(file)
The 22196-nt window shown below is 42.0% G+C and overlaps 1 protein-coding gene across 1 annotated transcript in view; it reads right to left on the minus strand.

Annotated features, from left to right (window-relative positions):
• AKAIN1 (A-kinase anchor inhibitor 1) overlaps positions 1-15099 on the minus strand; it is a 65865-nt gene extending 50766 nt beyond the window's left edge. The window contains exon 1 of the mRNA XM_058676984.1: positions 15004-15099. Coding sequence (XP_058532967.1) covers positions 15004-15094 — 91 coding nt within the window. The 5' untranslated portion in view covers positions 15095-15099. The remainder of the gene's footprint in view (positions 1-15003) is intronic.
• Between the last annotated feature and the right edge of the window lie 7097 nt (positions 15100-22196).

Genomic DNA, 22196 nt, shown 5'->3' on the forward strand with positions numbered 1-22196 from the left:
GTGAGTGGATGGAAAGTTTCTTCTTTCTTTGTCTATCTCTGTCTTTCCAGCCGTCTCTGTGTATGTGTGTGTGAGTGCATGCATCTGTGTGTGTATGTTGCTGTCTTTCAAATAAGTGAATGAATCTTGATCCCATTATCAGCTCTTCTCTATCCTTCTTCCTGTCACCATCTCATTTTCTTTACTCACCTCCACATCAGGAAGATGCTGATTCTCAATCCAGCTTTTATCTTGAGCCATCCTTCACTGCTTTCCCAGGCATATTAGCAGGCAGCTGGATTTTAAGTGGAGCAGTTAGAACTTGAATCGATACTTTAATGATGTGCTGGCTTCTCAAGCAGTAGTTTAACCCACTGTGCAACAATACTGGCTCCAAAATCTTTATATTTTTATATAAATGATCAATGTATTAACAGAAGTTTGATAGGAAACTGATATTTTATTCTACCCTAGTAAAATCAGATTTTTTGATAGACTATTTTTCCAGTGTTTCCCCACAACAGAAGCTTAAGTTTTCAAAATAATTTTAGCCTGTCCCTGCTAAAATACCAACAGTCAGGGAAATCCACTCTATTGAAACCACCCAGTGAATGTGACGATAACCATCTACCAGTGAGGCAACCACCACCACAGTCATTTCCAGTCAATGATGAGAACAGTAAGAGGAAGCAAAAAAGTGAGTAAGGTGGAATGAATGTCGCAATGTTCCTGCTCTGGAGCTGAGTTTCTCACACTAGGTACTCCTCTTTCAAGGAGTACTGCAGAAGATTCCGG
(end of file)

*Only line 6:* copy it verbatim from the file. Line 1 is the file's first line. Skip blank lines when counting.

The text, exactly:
GTGAGTGGATGGAAAGTTTCTTCTTTCTTTGTCTATCTCTGTCTTTCCAGCCGTCTCTGTGTATGTGTGTGTGAGTGCATGCATCTGTGTGTGTATGTTGCTGTCTTTCAAATAAGTGAATGAATCTTGATCCCATTATCAGCTCTTCTCTATCCTTCTTCCTGTCACCATCTCATTTTCTTTACTCACCTCCACATCAGGAAGATGCTGATTCTCAATCCAGCTTTTATCTTGAGCCATCCTTCACTGCTTTCCCAGGCATATTAGCAGGCAGCTGGATTTTAAGTGGAGCAGTTAGAACTTGAATCGATACTTTAATGATGTGCTGGCTTCTCAAGCAGTAGTTTAACCCACTGTGCAACAATACTGGCTCCAAAATCTTTATATTTTTATATAAATGATCAATGTATTAACAGAAGTTTGATAGGAAACTGATATTTTATTCTACCCTAGTAAAATCAGATTTTTTGATAGACTATTTTTCCAGTGTTTCCCCACAACAGAAGCTTAAGTTTTCAAAATAATTTTAGCCTGTCCCTGCTAAAATACCAACAGTCAGGGAAATCCACTCTATTGAAACCACCCAGTGAATGTGACGATAACCATCTACCAGTGAGGCAACCACCACCACAGTCATTTCCAGTCAATGATGAGAACAGTAAGAGGAAGCAAAAAAGTGAGTAAGGTGGAATGAATGTCGCAATGTTCCTGCTCTGGAGCTGAGTTTCTCACACTAGGTACTCCTCTTTCAAGGAGTACTGCAGAAGATTCCGG